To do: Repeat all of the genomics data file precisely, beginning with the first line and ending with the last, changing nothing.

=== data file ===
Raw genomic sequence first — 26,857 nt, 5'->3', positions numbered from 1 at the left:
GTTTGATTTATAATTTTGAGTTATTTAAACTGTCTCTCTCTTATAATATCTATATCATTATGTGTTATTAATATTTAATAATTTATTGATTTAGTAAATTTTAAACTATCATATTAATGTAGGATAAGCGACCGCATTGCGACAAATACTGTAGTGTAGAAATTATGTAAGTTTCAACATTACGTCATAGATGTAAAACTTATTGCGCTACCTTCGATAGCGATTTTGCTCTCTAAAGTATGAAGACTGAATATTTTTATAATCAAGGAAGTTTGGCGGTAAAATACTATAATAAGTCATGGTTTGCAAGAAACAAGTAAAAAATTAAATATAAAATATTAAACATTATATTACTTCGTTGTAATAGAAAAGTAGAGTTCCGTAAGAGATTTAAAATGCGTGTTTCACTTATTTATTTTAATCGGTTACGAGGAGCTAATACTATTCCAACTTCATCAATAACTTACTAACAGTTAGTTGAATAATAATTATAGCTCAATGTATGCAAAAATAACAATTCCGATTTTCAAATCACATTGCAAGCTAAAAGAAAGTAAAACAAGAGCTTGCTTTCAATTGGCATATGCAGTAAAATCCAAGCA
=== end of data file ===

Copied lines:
Raw genomic sequence first — 26,857 nt, 5'->3', positions numbered from 1 at the left:
GTTTGATTTATAATTTTGAGTTATTTAAACTGTCTCTCTCTTATAATATCTATATCATTATGTGTTATTAATATTTAATAATTTATTGATTTAGTAAATTTTAAACTATCATATTAATGTAGGATAAGCGACCGCATTGCGACAAATACTGTAGTGTAGAAATTATGTAAGTTTCAACATTACGTCATAGATGTAAAACTTATTGCGCTACCTTCGATAGCGATTTTGCTCTCTAAAGTATGAAGACTGAATATTTTTATAATCAAGGAAGTTTGGCGGTAAAATACTATAATAAGTCATGGTTTGCAAGAAACAAGTAAAAAATTAAATATAAAATATTAAACATTATATTACTTCGTTGTAATAGAAAAGTAGAGTTCCGTAAGAGATTTAAAATGCGTGTTTCACTTATTTATTTTAATCGGTTACGAGGAGCTAATACTATTCCAACTTCATCAATAACTTACTAACAGTTAGTTGAATAATAATTATAGCTCAATGTATGCAAAAATAACAATTCCGATTTTCAAATCACATTGCAAGCTAAAAGAAAGTAAAACAAGAGCTTGCTTTCAATTGGCATATGCAGTAAAATCCAAGCA